Weekly update: 25 January 2021 – 31 January 2021
The following media round up on international and foreign policy issues from around the world for the period of 25 -31 January 2021.
The Guernica Group will provide weekly media updates from the International Criminal Court, European Court of Human Rights, United Nations, European Union and other sources. Should you wish to contribute or submit a media summary, opinion piece or blog, please send to Ned Vucijak for consideration.
United Nations (UN) – 25 January 2021
The UN Secretary-General spoke virtually at the annual Park East Synagogue and United Nations International Holocaust Remembrance Service to commemorate the 76th anniversary of the liberation of the Auschwitz-Birkenau concentration camp.
António Guterres expressed concern about the rise of anti-Semitism, urging coordinated global action to build an alliance against the growth of neo-Nazism and white supremacy, as well as the resurgence of xenophobia and hate speech triggered by the Covid-19 pandemic.
The Secretary-General stated that “the only way out of the COVID-19 pandemic is through science and fact-based analysis. The production of vaccines in record time is testimony to the effectiveness of this approach. There is no vaccine for antisemitism and xenophobia. But our best weapon remains the truth.”
International Criminal Court (ICC) – 25 January 2021
Central African Republic (CAR) accused, Mahamat Said Abdel Kani, surrendered to the ICC on charges of crimes against humanity and war crimes. Mr Said is suspected of committing war crimes and crimes against humanity in the CAR’s Capital, Bangui, in 2013. He is suspected of committing these crimes jointly with others and/or through others or ordered, solicited or induced these crimes or aided, abetted or otherwise assisted in the commission of these crimes; or in any other way contributed to the commission of these crimes.
Amnesty International Legal Advisor, Alice Banens, said that “the arrest and transfer of Mahamat Said Abdel Kani, who is accused of war crimes and crimes against humanity, is a positive step towards justice for victims of the armed conflict that raged in the country since 2012 until now.”
A decade after the uprising that overturned politics in Egypt, political prisoners are being targeted inside the country’s overcrowded prison system.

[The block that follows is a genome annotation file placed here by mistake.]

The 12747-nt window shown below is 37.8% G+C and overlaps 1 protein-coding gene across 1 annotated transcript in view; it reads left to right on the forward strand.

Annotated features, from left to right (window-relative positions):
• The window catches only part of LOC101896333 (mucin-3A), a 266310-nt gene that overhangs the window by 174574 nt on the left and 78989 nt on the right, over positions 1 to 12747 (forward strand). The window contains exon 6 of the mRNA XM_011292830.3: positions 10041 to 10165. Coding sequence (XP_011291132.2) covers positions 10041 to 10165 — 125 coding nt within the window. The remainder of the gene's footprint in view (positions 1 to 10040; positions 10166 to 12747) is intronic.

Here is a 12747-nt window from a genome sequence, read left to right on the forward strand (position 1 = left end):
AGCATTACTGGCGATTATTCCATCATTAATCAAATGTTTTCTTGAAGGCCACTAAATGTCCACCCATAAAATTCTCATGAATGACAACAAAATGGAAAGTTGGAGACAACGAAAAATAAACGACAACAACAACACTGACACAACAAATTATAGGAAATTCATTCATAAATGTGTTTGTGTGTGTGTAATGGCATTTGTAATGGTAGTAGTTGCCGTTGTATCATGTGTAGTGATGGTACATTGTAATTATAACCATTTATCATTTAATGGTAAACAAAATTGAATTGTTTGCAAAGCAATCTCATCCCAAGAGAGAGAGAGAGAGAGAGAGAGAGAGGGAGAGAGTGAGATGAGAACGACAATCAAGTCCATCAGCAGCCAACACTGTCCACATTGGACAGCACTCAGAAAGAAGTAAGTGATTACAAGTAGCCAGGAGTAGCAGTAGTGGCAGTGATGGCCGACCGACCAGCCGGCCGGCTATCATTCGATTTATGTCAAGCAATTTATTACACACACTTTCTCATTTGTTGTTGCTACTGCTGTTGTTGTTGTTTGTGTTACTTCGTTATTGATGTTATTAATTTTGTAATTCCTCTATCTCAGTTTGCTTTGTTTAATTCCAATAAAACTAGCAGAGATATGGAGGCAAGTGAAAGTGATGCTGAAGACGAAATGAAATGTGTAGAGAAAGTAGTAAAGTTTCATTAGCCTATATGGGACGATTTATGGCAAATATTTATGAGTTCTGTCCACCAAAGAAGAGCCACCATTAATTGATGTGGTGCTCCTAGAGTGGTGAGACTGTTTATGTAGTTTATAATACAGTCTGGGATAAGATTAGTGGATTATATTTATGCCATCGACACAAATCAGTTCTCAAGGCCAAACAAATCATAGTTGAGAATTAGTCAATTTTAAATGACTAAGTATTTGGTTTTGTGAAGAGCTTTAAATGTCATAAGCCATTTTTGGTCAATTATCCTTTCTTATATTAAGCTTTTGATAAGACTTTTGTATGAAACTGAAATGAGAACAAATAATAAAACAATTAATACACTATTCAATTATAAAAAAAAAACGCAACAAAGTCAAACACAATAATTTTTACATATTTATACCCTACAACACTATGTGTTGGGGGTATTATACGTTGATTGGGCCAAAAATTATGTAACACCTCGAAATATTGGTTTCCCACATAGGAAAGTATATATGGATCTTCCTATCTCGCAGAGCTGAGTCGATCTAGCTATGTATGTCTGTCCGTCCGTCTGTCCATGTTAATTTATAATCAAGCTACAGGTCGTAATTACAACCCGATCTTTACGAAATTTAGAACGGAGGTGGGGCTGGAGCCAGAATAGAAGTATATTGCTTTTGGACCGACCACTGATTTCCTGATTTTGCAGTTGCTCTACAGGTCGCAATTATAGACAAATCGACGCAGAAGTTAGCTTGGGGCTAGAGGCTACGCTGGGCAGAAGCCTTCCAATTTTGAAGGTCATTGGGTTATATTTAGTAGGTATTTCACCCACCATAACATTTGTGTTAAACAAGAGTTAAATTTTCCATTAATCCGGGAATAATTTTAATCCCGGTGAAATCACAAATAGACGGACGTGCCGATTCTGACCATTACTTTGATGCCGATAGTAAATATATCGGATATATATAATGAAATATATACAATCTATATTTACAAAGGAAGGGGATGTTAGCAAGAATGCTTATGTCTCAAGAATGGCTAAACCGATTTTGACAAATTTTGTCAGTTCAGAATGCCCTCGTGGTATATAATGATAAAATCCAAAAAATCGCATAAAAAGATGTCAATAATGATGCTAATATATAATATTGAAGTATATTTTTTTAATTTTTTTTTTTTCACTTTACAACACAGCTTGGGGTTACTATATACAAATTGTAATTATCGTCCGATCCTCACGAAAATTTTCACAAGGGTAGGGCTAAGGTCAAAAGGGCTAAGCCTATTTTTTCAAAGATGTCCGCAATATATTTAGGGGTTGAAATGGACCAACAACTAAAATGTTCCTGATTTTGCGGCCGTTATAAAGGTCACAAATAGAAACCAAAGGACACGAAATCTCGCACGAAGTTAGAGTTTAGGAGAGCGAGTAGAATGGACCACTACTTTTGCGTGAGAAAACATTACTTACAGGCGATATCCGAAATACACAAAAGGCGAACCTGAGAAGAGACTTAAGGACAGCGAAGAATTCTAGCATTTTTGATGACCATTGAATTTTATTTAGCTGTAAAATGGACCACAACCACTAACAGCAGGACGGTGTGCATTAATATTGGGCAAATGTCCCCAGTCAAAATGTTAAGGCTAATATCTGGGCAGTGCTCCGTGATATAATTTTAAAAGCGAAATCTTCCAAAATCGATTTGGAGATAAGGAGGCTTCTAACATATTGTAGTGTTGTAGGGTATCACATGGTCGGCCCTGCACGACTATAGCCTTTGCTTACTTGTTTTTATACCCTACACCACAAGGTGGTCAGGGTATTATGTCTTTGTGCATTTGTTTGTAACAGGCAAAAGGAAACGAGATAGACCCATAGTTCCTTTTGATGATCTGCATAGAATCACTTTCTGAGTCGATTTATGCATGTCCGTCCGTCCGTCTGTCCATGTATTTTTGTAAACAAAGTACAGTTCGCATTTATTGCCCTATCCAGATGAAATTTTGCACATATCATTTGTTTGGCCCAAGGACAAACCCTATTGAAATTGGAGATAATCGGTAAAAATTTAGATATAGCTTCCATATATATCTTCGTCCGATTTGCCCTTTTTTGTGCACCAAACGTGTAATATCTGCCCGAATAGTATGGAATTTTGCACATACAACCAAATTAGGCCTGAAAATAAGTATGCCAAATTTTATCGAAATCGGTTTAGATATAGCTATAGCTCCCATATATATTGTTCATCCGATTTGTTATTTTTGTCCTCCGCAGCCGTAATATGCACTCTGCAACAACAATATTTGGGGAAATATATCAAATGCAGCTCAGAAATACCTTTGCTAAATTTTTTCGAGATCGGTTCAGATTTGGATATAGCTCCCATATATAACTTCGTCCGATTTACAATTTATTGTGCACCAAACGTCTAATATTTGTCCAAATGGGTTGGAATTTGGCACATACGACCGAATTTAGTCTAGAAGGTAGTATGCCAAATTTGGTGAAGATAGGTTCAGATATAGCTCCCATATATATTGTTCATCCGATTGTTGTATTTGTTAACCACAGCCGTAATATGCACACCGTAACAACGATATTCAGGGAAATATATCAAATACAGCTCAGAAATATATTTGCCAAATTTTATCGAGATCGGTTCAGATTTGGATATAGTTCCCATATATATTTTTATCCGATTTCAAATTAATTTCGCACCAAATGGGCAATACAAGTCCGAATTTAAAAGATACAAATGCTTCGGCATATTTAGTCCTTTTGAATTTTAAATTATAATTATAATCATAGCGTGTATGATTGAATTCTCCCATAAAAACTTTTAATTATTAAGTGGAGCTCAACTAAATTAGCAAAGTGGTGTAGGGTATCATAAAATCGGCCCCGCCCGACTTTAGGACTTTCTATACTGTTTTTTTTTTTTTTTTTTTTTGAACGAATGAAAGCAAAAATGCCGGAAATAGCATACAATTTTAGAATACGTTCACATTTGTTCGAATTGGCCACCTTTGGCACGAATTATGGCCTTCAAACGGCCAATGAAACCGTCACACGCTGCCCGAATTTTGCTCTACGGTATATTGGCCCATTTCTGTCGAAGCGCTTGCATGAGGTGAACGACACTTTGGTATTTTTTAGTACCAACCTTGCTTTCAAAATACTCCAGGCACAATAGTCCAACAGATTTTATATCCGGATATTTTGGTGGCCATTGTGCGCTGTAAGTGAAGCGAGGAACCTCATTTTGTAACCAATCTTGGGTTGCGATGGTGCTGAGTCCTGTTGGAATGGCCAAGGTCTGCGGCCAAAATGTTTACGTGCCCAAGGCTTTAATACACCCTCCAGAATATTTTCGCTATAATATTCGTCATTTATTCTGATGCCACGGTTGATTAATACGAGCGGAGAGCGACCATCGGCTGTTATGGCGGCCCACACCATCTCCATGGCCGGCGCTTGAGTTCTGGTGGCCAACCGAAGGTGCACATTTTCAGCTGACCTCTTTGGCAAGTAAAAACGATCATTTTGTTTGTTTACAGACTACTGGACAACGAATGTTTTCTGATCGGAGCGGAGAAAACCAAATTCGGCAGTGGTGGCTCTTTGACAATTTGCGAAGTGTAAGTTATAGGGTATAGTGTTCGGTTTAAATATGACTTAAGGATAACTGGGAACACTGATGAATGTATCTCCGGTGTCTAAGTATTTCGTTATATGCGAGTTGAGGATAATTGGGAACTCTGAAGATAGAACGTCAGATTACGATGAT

Amnesty International have confirmed in an investigative report that Egyptian officials subject political prisoners to torture and cruel inhuman living conditions while denying them basic health care as a form of punishment. Reprisals included being held in prolonged and indefinite solitary confinement in abusive conditions for more than 22-23 hours a day, being denied family visits for periods of up to four years and being deprived of receiving any food packages or other necessities from relatives.
Serbia – 26 January 2021
In the case of Zličić v. Serbia, the European Court of Human Rights held that there had been violations of Art.3 of the Convention on the prohibition of inhuman or degrading treatment. The case concerned the applicant’s alleged ill-treatment by the police, the investigation into his allegations, and the proceedings that followed. The Court found in particular that the decision of the domestic courts alone was sufficient to find a violation of Art.3 concerning the alleged ill-treatment. However, it noted many other factors that would lead to that conclusion, including medical and witness evidence. The Court also found a violation of Art.3 because of the absence of an adequate investigation into the allegations.
United Kingdom (UK) / China – 27 January 2021
Prominent Jewish figures in the UK are marking Holocaust Memorial Day by speaking out over China’s treatment of its minority Uighur population, saying they have a “moral duty” to do so.
Leading British Jews have warned there are similarities between contemporary events in China’s northwest Xinjiang province, where there is mounting evidence of a state-orchestrated campaign of repression against the Uighurs, and those historic tragedies.
According to the UN, at least one million Uighurs, a mostly Muslim minority, have been detained in internment camps in the Xinjiang region, which borders eight countries including Afghanistan, Pakistan and India.